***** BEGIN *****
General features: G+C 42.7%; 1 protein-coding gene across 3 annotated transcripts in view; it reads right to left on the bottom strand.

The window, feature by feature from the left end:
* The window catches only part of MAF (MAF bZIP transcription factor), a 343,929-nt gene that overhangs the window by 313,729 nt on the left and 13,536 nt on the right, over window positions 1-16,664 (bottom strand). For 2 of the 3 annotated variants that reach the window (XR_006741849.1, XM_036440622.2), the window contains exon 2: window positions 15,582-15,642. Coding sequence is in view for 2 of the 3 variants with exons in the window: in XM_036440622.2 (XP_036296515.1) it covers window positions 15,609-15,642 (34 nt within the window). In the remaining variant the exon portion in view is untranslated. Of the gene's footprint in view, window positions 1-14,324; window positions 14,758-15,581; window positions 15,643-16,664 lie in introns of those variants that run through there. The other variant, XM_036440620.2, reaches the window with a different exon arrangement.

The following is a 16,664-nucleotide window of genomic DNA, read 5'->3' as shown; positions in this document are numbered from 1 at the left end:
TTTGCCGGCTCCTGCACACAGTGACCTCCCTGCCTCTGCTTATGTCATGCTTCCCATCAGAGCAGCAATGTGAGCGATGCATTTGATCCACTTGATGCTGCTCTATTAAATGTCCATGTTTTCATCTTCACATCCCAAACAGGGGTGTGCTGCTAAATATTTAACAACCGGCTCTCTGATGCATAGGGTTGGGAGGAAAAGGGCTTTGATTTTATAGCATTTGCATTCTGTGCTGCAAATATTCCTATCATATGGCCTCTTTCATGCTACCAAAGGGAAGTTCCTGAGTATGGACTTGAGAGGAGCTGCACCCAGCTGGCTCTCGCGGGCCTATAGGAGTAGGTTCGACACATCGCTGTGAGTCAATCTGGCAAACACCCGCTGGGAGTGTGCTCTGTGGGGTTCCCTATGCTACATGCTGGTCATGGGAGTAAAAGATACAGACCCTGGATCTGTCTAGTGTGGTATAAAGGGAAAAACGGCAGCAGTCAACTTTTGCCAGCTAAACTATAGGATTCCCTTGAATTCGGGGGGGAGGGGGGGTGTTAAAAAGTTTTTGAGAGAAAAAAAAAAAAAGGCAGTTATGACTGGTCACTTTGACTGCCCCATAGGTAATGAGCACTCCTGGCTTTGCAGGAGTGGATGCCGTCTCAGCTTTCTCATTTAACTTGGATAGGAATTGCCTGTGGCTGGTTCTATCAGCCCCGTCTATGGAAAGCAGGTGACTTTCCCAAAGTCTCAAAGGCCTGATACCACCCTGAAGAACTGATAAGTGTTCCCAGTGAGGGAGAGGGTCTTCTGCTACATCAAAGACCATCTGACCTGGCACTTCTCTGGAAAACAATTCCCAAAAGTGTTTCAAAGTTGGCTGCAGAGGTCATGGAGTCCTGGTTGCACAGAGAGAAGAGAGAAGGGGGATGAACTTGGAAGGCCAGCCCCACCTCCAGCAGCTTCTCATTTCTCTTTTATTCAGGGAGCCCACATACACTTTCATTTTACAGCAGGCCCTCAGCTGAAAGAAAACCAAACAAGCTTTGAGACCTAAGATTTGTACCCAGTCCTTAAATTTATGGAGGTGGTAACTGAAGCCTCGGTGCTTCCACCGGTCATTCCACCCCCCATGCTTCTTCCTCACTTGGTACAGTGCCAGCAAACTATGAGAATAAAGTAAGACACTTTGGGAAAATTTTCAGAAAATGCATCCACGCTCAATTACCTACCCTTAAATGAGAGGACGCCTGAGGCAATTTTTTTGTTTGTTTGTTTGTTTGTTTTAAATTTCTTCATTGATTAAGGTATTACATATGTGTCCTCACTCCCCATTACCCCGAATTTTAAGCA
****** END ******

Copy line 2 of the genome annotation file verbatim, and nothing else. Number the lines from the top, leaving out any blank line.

The window, feature by feature from the left end: